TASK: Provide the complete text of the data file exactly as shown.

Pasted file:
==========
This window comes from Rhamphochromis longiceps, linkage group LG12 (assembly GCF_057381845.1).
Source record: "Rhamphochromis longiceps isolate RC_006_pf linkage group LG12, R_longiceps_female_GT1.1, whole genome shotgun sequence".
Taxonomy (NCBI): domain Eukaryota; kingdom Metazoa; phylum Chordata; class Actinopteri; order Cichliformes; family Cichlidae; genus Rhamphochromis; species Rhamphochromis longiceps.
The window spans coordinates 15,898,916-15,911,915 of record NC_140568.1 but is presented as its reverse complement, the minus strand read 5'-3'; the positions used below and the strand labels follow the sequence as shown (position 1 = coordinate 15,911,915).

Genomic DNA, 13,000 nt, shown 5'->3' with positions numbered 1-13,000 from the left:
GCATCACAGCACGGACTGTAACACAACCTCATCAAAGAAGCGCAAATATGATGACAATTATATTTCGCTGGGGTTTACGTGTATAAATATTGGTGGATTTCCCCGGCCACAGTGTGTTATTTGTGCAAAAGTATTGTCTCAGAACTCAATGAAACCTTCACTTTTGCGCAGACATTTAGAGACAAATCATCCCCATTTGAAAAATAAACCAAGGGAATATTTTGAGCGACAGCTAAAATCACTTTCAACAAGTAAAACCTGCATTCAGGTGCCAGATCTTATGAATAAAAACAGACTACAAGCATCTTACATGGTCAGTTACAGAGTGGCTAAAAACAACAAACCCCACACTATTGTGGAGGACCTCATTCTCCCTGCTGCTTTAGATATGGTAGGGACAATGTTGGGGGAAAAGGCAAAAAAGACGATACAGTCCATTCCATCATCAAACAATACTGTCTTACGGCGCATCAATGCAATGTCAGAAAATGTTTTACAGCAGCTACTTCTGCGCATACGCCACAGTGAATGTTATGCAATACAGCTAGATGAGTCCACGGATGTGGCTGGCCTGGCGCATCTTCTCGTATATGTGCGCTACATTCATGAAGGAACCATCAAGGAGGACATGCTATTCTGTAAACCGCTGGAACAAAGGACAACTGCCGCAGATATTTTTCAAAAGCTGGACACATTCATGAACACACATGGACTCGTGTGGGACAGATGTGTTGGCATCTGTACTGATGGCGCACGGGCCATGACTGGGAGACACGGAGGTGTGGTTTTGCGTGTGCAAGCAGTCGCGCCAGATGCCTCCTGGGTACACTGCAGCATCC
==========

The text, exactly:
This window comes from Rhamphochromis longiceps, linkage group LG12 (assembly GCF_057381845.1).
Source record: "Rhamphochromis longiceps isolate RC_006_pf linkage group LG12, R_longiceps_female_GT1.1, whole genome shotgun sequence".
Taxonomy (NCBI): domain Eukaryota; kingdom Metazoa; phylum Chordata; class Actinopteri; order Cichliformes; family Cichlidae; genus Rhamphochromis; species Rhamphochromis longiceps.
The window spans coordinates 15,898,916-15,911,915 of record NC_140568.1 but is presented as its reverse complement, the minus strand read 5'-3'; the positions used below and the strand labels follow the sequence as shown (position 1 = coordinate 15,911,915).

Genomic DNA, 13,000 nt, shown 5'->3' with positions numbered 1-13,000 from the left:
GCATCACAGCACGGACTGTAACACAACCTCATCAAAGAAGCGCAAATATGATGACAATTATATTTCGCTGGGGTTTACGTGTATAAATATTGGTGGATTTCCCCGGCCACAGTGTGTTATTTGTGCAAAAGTATTGTCTCAGAACTCAATGAAACCTTCACTTTTGCGCAGACATTTAGAGACAAATCATCCCCATTTGAAAAATAAACCAAGGGAATATTTTGAGCGACAGCTAAAATCACTTTCAACAAGTAAAACCTGCATTCAGGTGCCAGATCTTATGAATAAAAACAGACTACAAGCATCTTACATGGTCAGTTACAGAGTGGCTAAAAACAACAAACCCCACACTATTGTGGAGGACCTCATTCTCCCTGCTGCTTTAGATATGGTAGGGACAATGTTGGGGGAAAAGGCAAAAAAGACGATACAGTCCATTCCATCATCAAACAATACTGTCTTACGGCGCATCAATGCAATGTCAGAAAATGTTTTACAGCAGCTACTTCTGCGCATACGCCACAGTGAATGTTATGCAATACAGCTAGATGAGTCCACGGATGTGGCTGGCCTGGCGCATCTTCTCGTATATGTGCGCTACATTCATGAAGGAACCATCAAGGAGGACATGCTATTCTGTAAACCGCTGGAACAAAGGACAACTGCCGCAGATATTTTTCAAAAGCTGGACACATTCATGAACACACATGGACTCGTGTGGGACAGATGTGTTGGCATCTGTACTGATGGCGCACGGGCCATGACTGGGAGACACGGAGGTGTGGTTTTGCGTGTGCAAGCAGTCGCGCCAGATGCCTCCTGGGTACACTGCAGCATCC